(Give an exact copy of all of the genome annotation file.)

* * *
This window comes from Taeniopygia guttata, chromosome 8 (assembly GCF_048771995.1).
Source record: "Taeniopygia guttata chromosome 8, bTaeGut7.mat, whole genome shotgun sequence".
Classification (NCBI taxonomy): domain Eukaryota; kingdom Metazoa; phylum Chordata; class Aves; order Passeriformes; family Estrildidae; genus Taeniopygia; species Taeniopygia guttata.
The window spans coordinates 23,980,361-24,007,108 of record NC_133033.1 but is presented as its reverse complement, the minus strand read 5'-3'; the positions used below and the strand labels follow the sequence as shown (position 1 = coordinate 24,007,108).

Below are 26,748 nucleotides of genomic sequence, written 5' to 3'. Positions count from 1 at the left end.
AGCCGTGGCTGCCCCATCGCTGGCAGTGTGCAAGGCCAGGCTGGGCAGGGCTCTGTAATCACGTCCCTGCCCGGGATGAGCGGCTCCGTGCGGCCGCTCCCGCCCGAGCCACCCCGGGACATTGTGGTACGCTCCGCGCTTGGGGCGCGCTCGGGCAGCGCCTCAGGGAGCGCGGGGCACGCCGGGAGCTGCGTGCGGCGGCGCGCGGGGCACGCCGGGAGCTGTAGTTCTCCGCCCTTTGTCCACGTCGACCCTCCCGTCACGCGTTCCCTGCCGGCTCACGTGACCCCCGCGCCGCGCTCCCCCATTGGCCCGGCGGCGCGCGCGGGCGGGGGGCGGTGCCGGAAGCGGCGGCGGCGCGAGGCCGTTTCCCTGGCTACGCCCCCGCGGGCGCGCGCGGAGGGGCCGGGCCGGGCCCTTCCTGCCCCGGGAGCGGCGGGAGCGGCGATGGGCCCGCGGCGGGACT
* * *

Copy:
This window comes from Taeniopygia guttata, chromosome 8 (assembly GCF_048771995.1).
Source record: "Taeniopygia guttata chromosome 8, bTaeGut7.mat, whole genome shotgun sequence".
Classification (NCBI taxonomy): domain Eukaryota; kingdom Metazoa; phylum Chordata; class Aves; order Passeriformes; family Estrildidae; genus Taeniopygia; species Taeniopygia guttata.
The window spans coordinates 23,980,361-24,007,108 of record NC_133033.1 but is presented as its reverse complement, the minus strand read 5'-3'; the positions used below and the strand labels follow the sequence as shown (position 1 = coordinate 24,007,108).

Below are 26,748 nucleotides of genomic sequence, written 5' to 3'. Positions count from 1 at the left end.
AGCCGTGGCTGCCCCATCGCTGGCAGTGTGCAAGGCCAGGCTGGGCAGGGCTCTGTAATCACGTCCCTGCCCGGGATGAGCGGCTCCGTGCGGCCGCTCCCGCCCGAGCCACCCCGGGACATTGTGGTACGCTCCGCGCTTGGGGCGCGCTCGGGCAGCGCCTCAGGGAGCGCGGGGCACGCCGGGAGCTGCGTGCGGCGGCGCGCGGGGCACGCCGGGAGCTGTAGTTCTCCGCCCTTTGTCCACGTCGACCCTCCCGTCACGCGTTCCCTGCCGGCTCACGTGACCCCCGCGCCGCGCTCCCCCATTGGCCCGGCGGCGCGCGCGGGCGGGGGGCGGTGCCGGAAGCGGCGGCGGCGCGAGGCCGTTTCCCTGGCTACGCCCCCGCGGGCGCGCGCGGAGGGGCCGGGCCGGGCCCTTCCTGCCCCGGGAGCGGCGGGAGCGGCGATGGGCCCGCGGCGGGACT